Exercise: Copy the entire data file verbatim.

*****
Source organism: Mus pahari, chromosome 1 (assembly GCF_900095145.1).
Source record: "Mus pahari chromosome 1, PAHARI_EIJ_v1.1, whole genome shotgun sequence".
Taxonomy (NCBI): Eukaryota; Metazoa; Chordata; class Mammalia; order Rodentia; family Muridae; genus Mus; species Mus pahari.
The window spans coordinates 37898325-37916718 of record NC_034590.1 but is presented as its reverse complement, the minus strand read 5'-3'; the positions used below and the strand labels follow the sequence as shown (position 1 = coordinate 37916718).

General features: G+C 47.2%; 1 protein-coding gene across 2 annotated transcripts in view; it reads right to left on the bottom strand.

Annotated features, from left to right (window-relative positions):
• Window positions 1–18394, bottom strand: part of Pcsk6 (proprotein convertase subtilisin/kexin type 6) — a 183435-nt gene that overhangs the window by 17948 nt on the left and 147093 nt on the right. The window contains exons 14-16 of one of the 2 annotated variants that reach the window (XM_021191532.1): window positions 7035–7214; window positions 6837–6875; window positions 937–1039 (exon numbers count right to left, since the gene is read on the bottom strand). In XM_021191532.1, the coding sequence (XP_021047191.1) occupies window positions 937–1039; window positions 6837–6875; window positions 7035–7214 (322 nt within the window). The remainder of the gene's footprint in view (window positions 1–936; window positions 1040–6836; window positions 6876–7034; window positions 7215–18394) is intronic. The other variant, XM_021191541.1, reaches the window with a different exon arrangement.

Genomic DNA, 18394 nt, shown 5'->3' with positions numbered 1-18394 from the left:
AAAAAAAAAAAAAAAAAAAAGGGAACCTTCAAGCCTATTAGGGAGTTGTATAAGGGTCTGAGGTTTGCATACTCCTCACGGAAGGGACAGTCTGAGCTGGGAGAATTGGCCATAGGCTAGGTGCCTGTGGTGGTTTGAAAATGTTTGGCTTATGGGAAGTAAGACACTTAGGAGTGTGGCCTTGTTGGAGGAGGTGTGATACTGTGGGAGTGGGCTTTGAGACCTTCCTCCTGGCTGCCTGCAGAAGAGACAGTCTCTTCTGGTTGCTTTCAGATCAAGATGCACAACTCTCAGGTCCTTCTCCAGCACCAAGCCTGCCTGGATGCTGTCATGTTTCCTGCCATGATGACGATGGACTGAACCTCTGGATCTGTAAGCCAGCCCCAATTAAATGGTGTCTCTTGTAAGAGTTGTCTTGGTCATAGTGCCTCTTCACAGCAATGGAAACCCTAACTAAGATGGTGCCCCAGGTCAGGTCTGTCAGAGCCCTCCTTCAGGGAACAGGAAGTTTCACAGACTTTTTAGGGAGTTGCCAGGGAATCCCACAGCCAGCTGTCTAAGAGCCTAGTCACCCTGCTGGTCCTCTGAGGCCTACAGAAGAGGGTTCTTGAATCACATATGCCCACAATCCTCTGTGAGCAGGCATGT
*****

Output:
Source organism: Mus pahari, chromosome 1 (assembly GCF_900095145.1).
Source record: "Mus pahari chromosome 1, PAHARI_EIJ_v1.1, whole genome shotgun sequence".
Taxonomy (NCBI): Eukaryota; Metazoa; Chordata; class Mammalia; order Rodentia; family Muridae; genus Mus; species Mus pahari.
The window spans coordinates 37898325-37916718 of record NC_034590.1 but is presented as its reverse complement, the minus strand read 5'-3'; the positions used below and the strand labels follow the sequence as shown (position 1 = coordinate 37916718).

General features: G+C 47.2%; 1 protein-coding gene across 2 annotated transcripts in view; it reads right to left on the bottom strand.

Annotated features, from left to right (window-relative positions):
• Window positions 1–18394, bottom strand: part of Pcsk6 (proprotein convertase subtilisin/kexin type 6) — a 183435-nt gene that overhangs the window by 17948 nt on the left and 147093 nt on the right. The window contains exons 14-16 of one of the 2 annotated variants that reach the window (XM_021191532.1): window positions 7035–7214; window positions 6837–6875; window positions 937–1039 (exon numbers count right to left, since the gene is read on the bottom strand). In XM_021191532.1, the coding sequence (XP_021047191.1) occupies window positions 937–1039; window positions 6837–6875; window positions 7035–7214 (322 nt within the window). The remainder of the gene's footprint in view (window positions 1–936; window positions 1040–6836; window positions 6876–7034; window positions 7215–18394) is intronic. The other variant, XM_021191541.1, reaches the window with a different exon arrangement.

Genomic DNA, 18394 nt, shown 5'->3' with positions numbered 1-18394 from the left:
AAAAAAAAAAAAAAAAAAAAGGGAACCTTCAAGCCTATTAGGGAGTTGTATAAGGGTCTGAGGTTTGCATACTCCTCACGGAAGGGACAGTCTGAGCTGGGAGAATTGGCCATAGGCTAGGTGCCTGTGGTGGTTTGAAAATGTTTGGCTTATGGGAAGTAAGACACTTAGGAGTGTGGCCTTGTTGGAGGAGGTGTGATACTGTGGGAGTGGGCTTTGAGACCTTCCTCCTGGCTGCCTGCAGAAGAGACAGTCTCTTCTGGTTGCTTTCAGATCAAGATGCACAACTCTCAGGTCCTTCTCCAGCACCAAGCCTGCCTGGATGCTGTCATGTTTCCTGCCATGATGACGATGGACTGAACCTCTGGATCTGTAAGCCAGCCCCAATTAAATGGTGTCTCTTGTAAGAGTTGTCTTGGTCATAGTGCCTCTTCACAGCAATGGAAACCCTAACTAAGATGGTGCCCCAGGTCAGGTCTGTCAGAGCCCTCCTTCAGGGAACAGGAAGTTTCACAGACTTTTTAGGGAGTTGCCAGGGAATCCCACAGCCAGCTGTCTAAGAGCCTAGTCACCCTGCTGGTCCTCTGAGGCCTACAGAAGAGGGTTCTTGAATCACATATGCCCACAATCCTCTGTGAGCAGGCATGT